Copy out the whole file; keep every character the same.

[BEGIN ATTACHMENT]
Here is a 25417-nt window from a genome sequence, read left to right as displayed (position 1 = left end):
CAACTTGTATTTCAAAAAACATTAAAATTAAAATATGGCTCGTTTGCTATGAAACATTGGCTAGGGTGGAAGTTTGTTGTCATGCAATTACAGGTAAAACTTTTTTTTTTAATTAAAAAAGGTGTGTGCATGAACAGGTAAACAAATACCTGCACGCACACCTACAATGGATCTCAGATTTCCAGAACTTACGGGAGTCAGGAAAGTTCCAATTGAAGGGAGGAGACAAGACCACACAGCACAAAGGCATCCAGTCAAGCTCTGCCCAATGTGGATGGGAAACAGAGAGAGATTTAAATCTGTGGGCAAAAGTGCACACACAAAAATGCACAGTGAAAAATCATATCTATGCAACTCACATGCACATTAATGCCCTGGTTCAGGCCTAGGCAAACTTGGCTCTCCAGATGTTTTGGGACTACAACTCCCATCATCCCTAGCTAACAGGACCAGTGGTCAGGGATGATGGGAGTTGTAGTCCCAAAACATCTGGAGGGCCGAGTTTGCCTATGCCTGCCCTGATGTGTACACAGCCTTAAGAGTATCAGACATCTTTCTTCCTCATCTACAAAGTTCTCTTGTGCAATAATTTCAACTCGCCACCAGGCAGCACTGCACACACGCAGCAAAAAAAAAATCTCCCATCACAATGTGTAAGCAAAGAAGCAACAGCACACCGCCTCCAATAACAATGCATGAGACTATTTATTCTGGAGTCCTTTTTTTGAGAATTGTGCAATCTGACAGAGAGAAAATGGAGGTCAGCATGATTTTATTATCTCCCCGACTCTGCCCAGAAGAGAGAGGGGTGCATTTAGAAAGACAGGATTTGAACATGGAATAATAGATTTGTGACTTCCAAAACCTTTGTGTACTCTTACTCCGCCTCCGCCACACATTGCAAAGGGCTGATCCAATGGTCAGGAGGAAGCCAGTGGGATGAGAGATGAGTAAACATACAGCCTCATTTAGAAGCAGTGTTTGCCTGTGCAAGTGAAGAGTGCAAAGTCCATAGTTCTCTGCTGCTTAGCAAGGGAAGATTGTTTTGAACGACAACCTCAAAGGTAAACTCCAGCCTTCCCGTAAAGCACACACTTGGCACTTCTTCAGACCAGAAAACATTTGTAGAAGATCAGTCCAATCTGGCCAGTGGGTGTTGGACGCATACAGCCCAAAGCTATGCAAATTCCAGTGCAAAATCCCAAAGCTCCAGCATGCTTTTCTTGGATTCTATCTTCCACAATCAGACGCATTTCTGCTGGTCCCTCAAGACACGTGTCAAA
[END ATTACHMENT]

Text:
Here is a 25417-nt window from a genome sequence, read left to right as displayed (position 1 = left end):
CAACTTGTATTTCAAAAAACATTAAAATTAAAATATGGCTCGTTTGCTATGAAACATTGGCTAGGGTGGAAGTTTGTTGTCATGCAATTACAGGTAAAACTTTTTTTTTTAATTAAAAAAGGTGTGTGCATGAACAGGTAAACAAATACCTGCACGCACACCTACAATGGATCTCAGATTTCCAGAACTTACGGGAGTCAGGAAAGTTCCAATTGAAGGGAGGAGACAAGACCACACAGCACAAAGGCATCCAGTCAAGCTCTGCCCAATGTGGATGGGAAACAGAGAGAGATTTAAATCTGTGGGCAAAAGTGCACACACAAAAATGCACAGTGAAAAATCATATCTATGCAACTCACATGCACATTAATGCCCTGGTTCAGGCCTAGGCAAACTTGGCTCTCCAGATGTTTTGGGACTACAACTCCCATCATCCCTAGCTAACAGGACCAGTGGTCAGGGATGATGGGAGTTGTAGTCCCAAAACATCTGGAGGGCCGAGTTTGCCTATGCCTGCCCTGATGTGTACACAGCCTTAAGAGTATCAGACATCTTTCTTCCTCATCTACAAAGTTCTCTTGTGCAATAATTTCAACTCGCCACCAGGCAGCACTGCACACACGCAGCAAAAAAAAAATCTCCCATCACAATGTGTAAGCAAAGAAGCAACAGCACACCGCCTCCAATAACAATGCATGAGACTATTTATTCTGGAGTCCTTTTTTTGAGAATTGTGCAATCTGACAGAGAGAAAATGGAGGTCAGCATGATTTTATTATCTCCCCGACTCTGCCCAGAAGAGAGAGGGGTGCATTTAGAAAGACAGGATTTGAACATGGAATAATAGATTTGTGACTTCCAAAACCTTTGTGTACTCTTACTCCGCCTCCGCCACACATTGCAAAGGGCTGATCCAATGGTCAGGAGGAAGCCAGTGGGATGAGAGATGAGTAAACATACAGCCTCATTTAGAAGCAGTGTTTGCCTGTGCAAGTGAAGAGTGCAAAGTCCATAGTTCTCTGCTGCTTAGCAAGGGAAGATTGTTTTGAACGACAACCTCAAAGGTAAACTCCAGCCTTCCCGTAAAGCACACACTTGGCACTTCTTCAGACCAGAAAACATTTGTAGAAGATCAGTCCAATCTGGCCAGTGGGTGTTGGACGCATACAGCCCAAAGCTATGCAAATTCCAGTGCAAAATCCCAAAGCTCCAGCATGCTTTTCTTGGATTCTATCTTCCACAATCAGACGCATTTCTGCTGGTCCCTCAAGACACGTGTCAAA